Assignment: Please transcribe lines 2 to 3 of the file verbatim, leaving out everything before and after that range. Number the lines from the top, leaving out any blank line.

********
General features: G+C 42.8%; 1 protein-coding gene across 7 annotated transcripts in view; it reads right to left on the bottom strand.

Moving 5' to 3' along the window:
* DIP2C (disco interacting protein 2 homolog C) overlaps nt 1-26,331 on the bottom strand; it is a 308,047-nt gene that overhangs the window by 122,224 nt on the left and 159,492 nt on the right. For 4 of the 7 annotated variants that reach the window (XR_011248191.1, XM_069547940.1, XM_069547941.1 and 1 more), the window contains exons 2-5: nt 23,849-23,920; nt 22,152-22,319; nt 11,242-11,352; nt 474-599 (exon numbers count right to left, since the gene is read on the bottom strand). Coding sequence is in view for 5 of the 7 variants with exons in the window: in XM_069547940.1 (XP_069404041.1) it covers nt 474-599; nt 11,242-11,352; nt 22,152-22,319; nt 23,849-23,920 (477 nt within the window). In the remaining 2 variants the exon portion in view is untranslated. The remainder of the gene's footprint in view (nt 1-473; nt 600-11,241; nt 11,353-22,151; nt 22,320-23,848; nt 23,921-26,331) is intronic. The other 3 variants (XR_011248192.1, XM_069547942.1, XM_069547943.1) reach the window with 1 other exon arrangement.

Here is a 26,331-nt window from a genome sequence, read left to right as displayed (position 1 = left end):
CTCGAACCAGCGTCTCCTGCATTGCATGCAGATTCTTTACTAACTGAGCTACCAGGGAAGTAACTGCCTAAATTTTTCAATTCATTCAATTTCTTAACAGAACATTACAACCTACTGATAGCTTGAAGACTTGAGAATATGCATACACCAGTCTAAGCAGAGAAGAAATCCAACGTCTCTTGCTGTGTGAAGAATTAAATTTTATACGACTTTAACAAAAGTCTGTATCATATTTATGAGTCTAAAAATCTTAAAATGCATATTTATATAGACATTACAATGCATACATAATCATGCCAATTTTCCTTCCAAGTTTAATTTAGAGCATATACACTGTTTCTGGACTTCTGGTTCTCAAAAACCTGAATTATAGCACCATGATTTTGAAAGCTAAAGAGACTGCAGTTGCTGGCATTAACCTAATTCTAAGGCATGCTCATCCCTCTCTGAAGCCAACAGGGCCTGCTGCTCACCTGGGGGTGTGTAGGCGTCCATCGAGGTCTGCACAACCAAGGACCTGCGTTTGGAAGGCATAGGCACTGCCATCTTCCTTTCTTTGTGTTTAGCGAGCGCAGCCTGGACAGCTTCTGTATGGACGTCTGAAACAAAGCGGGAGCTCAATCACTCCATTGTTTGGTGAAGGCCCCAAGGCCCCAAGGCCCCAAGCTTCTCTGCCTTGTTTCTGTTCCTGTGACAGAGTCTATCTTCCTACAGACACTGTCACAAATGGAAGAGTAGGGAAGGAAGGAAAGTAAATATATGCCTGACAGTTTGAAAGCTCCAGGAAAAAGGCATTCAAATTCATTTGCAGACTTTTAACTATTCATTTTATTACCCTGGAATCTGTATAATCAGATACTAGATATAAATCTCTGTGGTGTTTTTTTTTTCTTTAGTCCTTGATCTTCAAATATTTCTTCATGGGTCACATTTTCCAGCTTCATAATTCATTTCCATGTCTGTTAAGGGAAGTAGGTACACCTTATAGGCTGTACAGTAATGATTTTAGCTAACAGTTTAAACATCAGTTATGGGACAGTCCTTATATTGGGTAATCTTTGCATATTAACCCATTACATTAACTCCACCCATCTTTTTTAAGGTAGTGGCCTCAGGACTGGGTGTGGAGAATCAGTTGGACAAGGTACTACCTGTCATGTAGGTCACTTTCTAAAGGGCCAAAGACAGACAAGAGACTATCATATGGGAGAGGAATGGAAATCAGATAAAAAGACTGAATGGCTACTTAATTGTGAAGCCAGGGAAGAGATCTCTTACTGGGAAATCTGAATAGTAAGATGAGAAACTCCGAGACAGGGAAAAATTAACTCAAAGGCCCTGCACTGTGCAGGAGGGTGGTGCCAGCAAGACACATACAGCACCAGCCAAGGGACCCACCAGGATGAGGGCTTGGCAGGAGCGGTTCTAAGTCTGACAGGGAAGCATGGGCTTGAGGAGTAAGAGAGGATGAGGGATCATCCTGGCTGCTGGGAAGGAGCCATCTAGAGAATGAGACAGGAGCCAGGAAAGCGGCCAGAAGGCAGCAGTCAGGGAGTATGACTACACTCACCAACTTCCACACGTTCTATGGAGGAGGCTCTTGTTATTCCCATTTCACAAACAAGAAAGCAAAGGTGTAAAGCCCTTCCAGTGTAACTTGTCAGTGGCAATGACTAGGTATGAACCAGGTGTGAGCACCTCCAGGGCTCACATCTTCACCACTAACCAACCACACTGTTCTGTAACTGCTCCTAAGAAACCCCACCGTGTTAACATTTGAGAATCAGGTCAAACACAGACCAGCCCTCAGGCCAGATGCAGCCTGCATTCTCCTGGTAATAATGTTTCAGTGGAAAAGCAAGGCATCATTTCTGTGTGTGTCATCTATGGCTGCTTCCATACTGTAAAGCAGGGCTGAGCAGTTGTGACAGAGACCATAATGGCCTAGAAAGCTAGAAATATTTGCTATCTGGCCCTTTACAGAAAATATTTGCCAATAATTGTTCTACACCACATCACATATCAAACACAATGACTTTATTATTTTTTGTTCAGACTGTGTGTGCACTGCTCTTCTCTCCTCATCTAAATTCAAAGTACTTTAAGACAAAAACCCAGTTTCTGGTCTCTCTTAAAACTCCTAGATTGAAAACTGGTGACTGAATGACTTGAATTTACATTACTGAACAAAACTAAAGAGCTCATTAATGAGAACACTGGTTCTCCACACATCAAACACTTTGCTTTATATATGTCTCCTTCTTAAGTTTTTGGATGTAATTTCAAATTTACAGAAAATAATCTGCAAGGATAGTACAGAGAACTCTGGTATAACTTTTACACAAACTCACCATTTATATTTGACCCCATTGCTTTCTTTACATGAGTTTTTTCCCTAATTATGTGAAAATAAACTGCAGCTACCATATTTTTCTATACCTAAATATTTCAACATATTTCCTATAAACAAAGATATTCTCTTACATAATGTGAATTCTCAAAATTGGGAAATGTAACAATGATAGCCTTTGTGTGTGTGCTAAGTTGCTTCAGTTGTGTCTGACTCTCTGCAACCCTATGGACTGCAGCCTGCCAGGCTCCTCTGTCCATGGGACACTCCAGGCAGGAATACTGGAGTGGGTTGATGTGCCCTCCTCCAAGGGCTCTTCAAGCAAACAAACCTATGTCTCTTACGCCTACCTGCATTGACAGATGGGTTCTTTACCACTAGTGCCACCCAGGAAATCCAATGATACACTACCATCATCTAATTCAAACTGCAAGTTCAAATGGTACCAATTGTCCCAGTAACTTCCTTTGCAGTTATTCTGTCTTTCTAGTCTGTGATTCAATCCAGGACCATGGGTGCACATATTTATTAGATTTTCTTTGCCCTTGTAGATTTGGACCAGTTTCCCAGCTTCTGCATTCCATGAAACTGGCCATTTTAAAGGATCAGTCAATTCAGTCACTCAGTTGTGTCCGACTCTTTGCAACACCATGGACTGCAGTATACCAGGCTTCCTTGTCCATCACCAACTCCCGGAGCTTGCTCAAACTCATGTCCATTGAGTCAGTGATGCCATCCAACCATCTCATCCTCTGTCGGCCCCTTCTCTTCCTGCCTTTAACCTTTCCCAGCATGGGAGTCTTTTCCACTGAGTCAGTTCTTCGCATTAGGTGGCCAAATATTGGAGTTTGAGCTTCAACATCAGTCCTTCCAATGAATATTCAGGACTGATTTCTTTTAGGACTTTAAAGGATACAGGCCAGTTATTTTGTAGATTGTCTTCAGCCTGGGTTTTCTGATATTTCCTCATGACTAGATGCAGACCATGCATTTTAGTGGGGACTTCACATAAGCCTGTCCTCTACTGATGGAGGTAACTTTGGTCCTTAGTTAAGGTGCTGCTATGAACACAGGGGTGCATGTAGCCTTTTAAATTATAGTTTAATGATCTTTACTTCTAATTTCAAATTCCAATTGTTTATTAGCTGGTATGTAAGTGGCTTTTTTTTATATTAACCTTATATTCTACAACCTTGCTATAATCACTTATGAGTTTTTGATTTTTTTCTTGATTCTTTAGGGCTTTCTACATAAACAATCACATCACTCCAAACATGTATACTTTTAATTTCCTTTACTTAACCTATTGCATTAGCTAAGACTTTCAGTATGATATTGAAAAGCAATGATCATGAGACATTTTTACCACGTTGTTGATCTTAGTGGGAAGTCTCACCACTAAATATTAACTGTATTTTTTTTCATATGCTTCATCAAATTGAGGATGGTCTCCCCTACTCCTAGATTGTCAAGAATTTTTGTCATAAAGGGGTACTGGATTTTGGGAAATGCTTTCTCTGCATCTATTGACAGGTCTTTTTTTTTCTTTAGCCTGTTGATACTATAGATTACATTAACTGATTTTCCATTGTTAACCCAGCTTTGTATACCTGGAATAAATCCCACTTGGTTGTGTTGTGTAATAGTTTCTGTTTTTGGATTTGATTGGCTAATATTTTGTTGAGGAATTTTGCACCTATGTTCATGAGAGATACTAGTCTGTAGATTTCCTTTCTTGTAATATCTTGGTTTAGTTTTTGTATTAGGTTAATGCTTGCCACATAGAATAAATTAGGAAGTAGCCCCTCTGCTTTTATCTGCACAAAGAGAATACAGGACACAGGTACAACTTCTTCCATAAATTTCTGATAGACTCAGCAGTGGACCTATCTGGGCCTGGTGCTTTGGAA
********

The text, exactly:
Moving 5' to 3' along the window:
* DIP2C (disco interacting protein 2 homolog C) overlaps nt 1-26,331 on the bottom strand; it is a 308,047-nt gene that overhangs the window by 122,224 nt on the left and 159,492 nt on the right. For 4 of the 7 annotated variants that reach the window (XR_011248191.1, XM_069547940.1, XM_069547941.1 and 1 more), the window contains exons 2-5: nt 23,849-23,920; nt 22,152-22,319; nt 11,242-11,352; nt 474-599 (exon numbers count right to left, since the gene is read on the bottom strand). Coding sequence is in view for 5 of the 7 variants with exons in the window: in XM_069547940.1 (XP_069404041.1) it covers nt 474-599; nt 11,242-11,352; nt 22,152-22,319; nt 23,849-23,920 (477 nt within the window). In the remaining 2 variants the exon portion in view is untranslated. The remainder of the gene's footprint in view (nt 1-473; nt 600-11,241; nt 11,353-22,151; nt 22,320-23,848; nt 23,921-26,331) is intronic. The other 3 variants (XR_011248192.1, XM_069547942.1, XM_069547943.1) reach the window with 1 other exon arrangement.